Asia accounted for highest number of ransomware attacks (42.98%) and 23.88% of these attacks were reported from India. Photo: iStock
Asia accounted for highest number of ransomware attacks (42.98%) and 23.88% of these attacks were reported from India. Photo: iStock

Fileless attacks increased by 265%, attack on routers up by 64%: Report

  • Fileless attacks are hard to detect by anti-virus solutions as they do not install malicious software to infiltrate a victim’s computer
  • Routers continue to be the weak link as the number of routers involved in possible attacks increased by 64% in the last one year

Cybercriminals are betting big time on fileless attacks due to their elusive nature. In fact, the use of fileless attacks went up by 265% in the first half of 2019, over the last year, according to Trend Micro’s mid-year cybersecurity report.

Among other reports that corroborate the resurgence of fileless attacks, Ponemon Institute’s findings suggest that 35% of all cyberattacks in 2018 were fileless, while Carbon Black claims that fileless attacks accounted for 50% of all successful data breaches in 2018.

According to Trend Micro, these files aren’t visible to traditional security tools, as they can be executed in a system’s memory, reside in the registry, or abuse legitimate tools.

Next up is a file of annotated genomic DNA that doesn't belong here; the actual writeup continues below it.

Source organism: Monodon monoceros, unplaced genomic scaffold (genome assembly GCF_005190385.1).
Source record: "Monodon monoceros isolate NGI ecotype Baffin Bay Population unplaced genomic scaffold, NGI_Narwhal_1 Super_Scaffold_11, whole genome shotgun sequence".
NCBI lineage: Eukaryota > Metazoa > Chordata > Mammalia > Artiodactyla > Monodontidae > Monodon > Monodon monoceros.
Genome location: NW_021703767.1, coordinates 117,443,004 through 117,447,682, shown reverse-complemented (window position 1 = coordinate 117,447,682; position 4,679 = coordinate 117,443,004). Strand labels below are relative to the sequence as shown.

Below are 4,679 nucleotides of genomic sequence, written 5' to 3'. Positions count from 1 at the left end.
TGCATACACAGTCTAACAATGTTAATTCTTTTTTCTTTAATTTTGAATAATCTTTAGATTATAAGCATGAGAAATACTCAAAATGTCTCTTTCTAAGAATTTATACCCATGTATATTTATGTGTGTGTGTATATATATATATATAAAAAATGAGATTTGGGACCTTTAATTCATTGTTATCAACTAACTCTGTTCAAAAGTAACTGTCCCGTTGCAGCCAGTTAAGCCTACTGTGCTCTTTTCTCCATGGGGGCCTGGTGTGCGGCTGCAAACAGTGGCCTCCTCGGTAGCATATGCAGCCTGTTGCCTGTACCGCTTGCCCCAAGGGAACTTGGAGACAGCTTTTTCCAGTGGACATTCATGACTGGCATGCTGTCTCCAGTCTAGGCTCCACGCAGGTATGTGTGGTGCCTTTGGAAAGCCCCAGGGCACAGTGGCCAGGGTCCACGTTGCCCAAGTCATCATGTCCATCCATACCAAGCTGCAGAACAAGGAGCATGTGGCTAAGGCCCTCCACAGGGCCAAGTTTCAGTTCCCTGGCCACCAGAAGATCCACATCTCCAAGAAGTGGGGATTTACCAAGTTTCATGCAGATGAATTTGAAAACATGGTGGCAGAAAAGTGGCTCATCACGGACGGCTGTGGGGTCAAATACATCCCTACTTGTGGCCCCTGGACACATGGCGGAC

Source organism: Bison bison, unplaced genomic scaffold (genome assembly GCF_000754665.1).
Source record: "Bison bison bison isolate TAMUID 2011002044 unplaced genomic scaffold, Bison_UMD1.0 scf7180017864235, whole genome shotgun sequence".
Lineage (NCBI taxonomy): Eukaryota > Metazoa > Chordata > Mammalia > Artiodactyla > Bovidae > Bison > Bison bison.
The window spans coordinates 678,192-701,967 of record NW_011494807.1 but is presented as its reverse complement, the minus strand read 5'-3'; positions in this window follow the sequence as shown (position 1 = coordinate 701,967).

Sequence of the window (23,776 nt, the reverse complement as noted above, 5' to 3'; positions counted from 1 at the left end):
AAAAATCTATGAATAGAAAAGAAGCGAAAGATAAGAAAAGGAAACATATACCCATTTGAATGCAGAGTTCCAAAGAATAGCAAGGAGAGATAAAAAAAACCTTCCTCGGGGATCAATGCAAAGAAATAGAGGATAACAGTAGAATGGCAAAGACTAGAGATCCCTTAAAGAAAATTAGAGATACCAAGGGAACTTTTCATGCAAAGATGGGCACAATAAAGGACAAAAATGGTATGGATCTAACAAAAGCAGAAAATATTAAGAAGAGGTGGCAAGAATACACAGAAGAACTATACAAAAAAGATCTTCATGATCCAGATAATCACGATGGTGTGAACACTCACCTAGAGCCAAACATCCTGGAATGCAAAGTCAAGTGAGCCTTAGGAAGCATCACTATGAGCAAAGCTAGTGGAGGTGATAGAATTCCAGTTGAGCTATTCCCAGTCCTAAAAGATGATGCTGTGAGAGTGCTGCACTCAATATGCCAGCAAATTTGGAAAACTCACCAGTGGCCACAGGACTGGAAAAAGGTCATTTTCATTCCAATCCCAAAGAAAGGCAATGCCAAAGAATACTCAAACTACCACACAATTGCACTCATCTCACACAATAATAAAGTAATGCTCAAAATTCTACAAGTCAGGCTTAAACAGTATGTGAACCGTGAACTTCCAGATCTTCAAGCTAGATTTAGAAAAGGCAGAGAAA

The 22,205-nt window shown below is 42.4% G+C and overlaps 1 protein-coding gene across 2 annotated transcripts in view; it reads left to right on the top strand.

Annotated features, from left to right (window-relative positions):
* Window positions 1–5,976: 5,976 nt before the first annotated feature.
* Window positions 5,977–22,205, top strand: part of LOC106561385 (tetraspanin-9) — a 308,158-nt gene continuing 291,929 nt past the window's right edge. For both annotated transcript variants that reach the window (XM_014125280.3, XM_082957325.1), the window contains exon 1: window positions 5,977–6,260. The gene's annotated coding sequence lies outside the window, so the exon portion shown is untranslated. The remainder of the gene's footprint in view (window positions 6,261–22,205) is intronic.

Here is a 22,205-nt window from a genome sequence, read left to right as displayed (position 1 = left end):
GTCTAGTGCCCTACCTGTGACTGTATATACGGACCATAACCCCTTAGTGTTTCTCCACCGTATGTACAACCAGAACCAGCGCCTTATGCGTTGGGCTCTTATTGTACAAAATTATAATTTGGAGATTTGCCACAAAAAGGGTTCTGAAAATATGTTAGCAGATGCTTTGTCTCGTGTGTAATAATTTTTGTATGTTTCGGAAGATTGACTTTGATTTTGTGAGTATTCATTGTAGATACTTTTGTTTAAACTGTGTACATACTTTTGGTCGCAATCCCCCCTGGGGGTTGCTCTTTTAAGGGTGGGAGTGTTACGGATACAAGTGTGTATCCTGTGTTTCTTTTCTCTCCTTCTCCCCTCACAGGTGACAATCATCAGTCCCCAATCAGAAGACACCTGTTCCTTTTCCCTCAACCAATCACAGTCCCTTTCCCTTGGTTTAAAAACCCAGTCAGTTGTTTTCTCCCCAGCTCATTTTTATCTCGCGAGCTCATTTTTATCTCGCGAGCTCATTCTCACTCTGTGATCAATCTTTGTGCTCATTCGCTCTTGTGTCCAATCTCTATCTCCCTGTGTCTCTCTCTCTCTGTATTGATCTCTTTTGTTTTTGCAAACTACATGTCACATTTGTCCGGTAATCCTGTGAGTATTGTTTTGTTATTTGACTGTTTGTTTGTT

Also known as zero footprint attacks, fileless events are hard to detect by anti-virus solutions as they do not install malicious software to infiltrate a victim’s computer. Instead, they try to infiltrate into apps like Web browser or Word document that are already approved as safe using malicious links.

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“From attackers, we saw intentional, targeted, and crafty attacks that stealthily take advantage of people, processes and technology. On the business side, digital transformation and cloud migrations are expanding and evolving the corporate attack surface," Nilesh Jain, Vice President, Southeast Asia and India, Trend Micro said in a press statement.

In addition to fileless attacks, there has been a surge in Exploit kits (automated threats that use compromised webpages to divert web traffic and then uses codes to scan for vulnerable browser based applications) too. According to Trend Micro’s report, in the last one year alone, the number of exploit kits went up by 136%.

Cryptojacking (unauthorised use of someone else’s computer to mine cryptocurrency) continues to be a menace, but detection was a lot easier as they targeted servers and cloud platforms. Routers continue to be the weak link as the number of routers involved in possible attacks increased by 64% in the last one year.

The report further claims that detection of compromises through business emails jumped by 52% in the last 6 months, while files with files, emails and URLs for ransomware attacks went up by 77% during the same time. Asia accounted for highest number of ransomware attacks (42.98%) and 23.88% of these attacks were reported from India.

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